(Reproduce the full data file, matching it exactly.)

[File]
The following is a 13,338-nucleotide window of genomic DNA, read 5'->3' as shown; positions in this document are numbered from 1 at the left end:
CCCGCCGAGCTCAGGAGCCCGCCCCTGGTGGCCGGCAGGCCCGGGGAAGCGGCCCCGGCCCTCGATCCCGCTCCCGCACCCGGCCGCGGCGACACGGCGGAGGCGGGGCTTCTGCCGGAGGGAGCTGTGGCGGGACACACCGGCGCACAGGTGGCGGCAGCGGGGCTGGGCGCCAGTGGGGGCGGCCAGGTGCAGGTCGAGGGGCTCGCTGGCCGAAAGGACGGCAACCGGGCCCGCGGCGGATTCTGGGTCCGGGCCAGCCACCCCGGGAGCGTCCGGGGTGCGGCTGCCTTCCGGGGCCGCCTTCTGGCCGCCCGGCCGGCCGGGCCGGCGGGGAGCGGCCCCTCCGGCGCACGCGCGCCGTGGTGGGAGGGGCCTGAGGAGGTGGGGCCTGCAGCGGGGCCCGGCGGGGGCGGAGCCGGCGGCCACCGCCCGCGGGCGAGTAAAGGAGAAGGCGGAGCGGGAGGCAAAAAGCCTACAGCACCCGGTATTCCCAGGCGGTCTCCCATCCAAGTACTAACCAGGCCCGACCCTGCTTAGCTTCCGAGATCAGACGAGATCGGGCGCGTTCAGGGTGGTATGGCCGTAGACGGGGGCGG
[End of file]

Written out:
The following is a 13,338-nucleotide window of genomic DNA, read 5'->3' as shown; positions in this document are numbered from 1 at the left end:
CCCGCCGAGCTCAGGAGCCCGCCCCTGGTGGCCGGCAGGCCCGGGGAAGCGGCCCCGGCCCTCGATCCCGCTCCCGCACCCGGCCGCGGCGACACGGCGGAGGCGGGGCTTCTGCCGGAGGGAGCTGTGGCGGGACACACCGGCGCACAGGTGGCGGCAGCGGGGCTGGGCGCCAGTGGGGGCGGCCAGGTGCAGGTCGAGGGGCTCGCTGGCCGAAAGGACGGCAACCGGGCCCGCGGCGGATTCTGGGTCCGGGCCAGCCACCCCGGGAGCGTCCGGGGTGCGGCTGCCTTCCGGGGCCGCCTTCTGGCCGCCCGGCCGGCCGGGCCGGCGGGGAGCGGCCCCTCCGGCGCACGCGCGCCGTGGTGGGAGGGGCCTGAGGAGGTGGGGCCTGCAGCGGGGCCCGGCGGGGGCGGAGCCGGCGGCCACCGCCCGCGGGCGAGTAAAGGAGAAGGCGGAGCGGGAGGCAAAAAGCCTACAGCACCCGGTATTCCCAGGCGGTCTCCCATCCAAGTACTAACCAGGCCCGACCCTGCTTAGCTTCCGAGATCAGACGAGATCGGGCGCGTTCAGGGTGGTATGGCCGTAGACGGGGGCGG